When walking through the mall or the grocery store with my children, I inevitably get asked, “Are they all yours?” Depending on my mood, I may or may not claim them all. As a general contractor, you will want to know the law on whether laborers hired through a staffing company will be considered “yours” for purposes of the Fair Labor Standards Act (“FLSA”).
It is very common in the construction industry that general contractors and trade contractors will hire workers through third party management companies, independent contractors, staffing agencies and labor providers. Consequently, traditional employment relationship lines are blurred in determining who is the real employer?
What is a joint employer? On January 20, 2016, the U.S. Department of Labor released its Administrator’s Interpretation (“AI”) No. 2016-1 (PDF), which addresses these type of situations involving joint employment determinations. Whether an employee has more than one employer is important in determining employees’ rights and employers’ obligations under the FLSA. When two or more employers jointly employ an employee, the employee’s hours worked for all of the joint employers during the workweek are aggregated and considered as one employment, including for purposes of calculating whether overtime pay is due. Additionally, when joint employment exists, all of the joint employers are jointly and severally liable for compliance with the FLSA. However, not every subcontractor or labor provider relationship results in joint employment.
What test applies? The AI discusses two different scenarios—horizontal joint employment and vertical joint employment. Horizontal joint employment exists where the employee has employment relationships with two or more employers and the employers are sufficiently associated or related with respect to the employee such that they jointly employ the employee. The analysis focuses on the relationship of the employers to each other. Vertical joint employment exists where the employee has an employment relationship with one employer (typically a staffing agency, subcontractor, labor provider, or other intermediary employer) and the economic realities show that he or she is economically dependent on, and thus employed by, another entity involved in the work.
What about the construction industry? While the AI address all workplace scenarios, it specifically outlines the following example with the hiring of construction laborers through a staffing agency:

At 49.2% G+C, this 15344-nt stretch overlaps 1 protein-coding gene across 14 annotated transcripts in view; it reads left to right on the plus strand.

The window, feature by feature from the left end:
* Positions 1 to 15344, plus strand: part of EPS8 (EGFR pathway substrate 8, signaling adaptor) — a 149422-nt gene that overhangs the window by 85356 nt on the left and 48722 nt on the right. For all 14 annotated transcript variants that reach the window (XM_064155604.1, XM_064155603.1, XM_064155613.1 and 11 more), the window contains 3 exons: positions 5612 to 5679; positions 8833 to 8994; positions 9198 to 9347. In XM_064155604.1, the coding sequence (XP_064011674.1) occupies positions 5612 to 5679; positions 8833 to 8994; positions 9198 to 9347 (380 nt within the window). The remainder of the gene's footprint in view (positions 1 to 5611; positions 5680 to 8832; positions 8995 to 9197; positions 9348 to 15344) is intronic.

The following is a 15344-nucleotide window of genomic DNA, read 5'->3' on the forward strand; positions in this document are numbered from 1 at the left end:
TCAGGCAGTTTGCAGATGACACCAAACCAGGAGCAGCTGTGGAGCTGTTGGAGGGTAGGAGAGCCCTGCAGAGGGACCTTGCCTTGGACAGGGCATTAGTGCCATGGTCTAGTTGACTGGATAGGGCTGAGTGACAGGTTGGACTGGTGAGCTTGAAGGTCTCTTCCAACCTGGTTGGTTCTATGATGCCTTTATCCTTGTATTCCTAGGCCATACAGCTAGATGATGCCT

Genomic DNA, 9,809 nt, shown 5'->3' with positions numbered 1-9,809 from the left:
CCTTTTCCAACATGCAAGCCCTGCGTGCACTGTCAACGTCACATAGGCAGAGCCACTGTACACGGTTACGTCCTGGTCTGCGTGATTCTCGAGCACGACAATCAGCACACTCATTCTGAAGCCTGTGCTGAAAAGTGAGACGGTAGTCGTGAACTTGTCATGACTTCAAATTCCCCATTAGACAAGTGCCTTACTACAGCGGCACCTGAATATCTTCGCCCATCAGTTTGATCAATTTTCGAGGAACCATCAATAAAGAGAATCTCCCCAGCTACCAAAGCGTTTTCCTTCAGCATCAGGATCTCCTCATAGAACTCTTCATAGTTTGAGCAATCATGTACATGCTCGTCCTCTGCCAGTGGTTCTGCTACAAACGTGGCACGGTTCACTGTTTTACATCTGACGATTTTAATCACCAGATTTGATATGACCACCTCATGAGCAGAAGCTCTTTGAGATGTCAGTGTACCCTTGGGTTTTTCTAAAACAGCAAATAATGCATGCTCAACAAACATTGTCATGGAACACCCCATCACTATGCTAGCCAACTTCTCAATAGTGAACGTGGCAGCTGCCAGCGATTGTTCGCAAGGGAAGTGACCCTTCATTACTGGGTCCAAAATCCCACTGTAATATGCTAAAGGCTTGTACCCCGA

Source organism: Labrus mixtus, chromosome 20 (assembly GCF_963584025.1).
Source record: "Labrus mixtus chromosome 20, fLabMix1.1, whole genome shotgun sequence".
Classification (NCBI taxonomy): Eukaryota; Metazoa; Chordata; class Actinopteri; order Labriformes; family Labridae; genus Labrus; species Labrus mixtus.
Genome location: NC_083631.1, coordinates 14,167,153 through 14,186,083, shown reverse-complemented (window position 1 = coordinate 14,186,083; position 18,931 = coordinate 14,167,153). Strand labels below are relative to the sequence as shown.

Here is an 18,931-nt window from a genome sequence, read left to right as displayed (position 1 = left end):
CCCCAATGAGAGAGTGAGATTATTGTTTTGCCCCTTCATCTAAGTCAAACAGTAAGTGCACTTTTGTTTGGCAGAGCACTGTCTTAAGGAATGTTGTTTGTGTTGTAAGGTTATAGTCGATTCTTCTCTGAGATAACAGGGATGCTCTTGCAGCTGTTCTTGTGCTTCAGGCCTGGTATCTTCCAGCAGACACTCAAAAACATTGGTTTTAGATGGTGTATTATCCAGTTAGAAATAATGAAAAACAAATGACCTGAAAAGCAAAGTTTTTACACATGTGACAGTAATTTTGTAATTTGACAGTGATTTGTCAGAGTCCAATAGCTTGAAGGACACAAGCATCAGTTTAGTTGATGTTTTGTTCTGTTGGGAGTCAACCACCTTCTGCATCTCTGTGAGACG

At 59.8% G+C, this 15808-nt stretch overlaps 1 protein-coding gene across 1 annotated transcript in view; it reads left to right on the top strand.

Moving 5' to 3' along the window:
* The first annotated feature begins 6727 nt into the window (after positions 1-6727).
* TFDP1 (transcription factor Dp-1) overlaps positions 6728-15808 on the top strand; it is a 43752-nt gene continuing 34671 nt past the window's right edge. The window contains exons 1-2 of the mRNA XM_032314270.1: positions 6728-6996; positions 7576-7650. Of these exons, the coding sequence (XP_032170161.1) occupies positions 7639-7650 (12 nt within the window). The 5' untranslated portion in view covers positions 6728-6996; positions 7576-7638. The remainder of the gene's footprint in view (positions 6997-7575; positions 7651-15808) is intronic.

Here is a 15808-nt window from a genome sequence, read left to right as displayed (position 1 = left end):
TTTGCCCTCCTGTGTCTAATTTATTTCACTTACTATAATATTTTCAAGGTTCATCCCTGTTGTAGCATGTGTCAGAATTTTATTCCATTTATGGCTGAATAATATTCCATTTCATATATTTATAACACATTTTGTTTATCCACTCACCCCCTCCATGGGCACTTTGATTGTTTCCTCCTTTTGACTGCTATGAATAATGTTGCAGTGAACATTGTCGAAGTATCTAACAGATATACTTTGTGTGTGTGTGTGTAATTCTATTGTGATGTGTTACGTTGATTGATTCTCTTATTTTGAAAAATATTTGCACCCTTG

A laborer is employed by ABC Drywall Company, which is an independent subcontractor on a construction project. ABC Drywall was engaged by the General Contractor to provide drywall labor for the project. ABC Drywall hired and pays the laborer. The General Contractor provides all of the training for the project. The General Contractor also provides the necessary equipment and materials, provides workers’ compensation insurance, and is responsible for the health and safety of the laborer (and all of the workers on the project). The General Contractor reserves the right to remove the laborer from the project, controls the laborer’s schedule, and provides assignments on site, and both ABC Drywall and the General Contractor supervise the laborer. The laborer has been continuously working on the General Contractor’s construction projects, whether through ABC Drywall or another intermediary.
According to the AI, “[t]hese facts are indicative of joint employment of the laborer by the General Contractor.”
So what? As a result of changes throughout the various workplace industries, it is possible that a worker is jointly employed by two or more employers. In determining whether an employee has joint employers, the following two factors should be considered: (1) whether the employee works for two employers who are associated or related in some way with respect to the employee; or (2) whether the employee’s employer is an intermediary or otherwise provides labor to another employer. In the end, general contractors may be responsible for FSLA compliance over laborers who are the employees of staffing companies.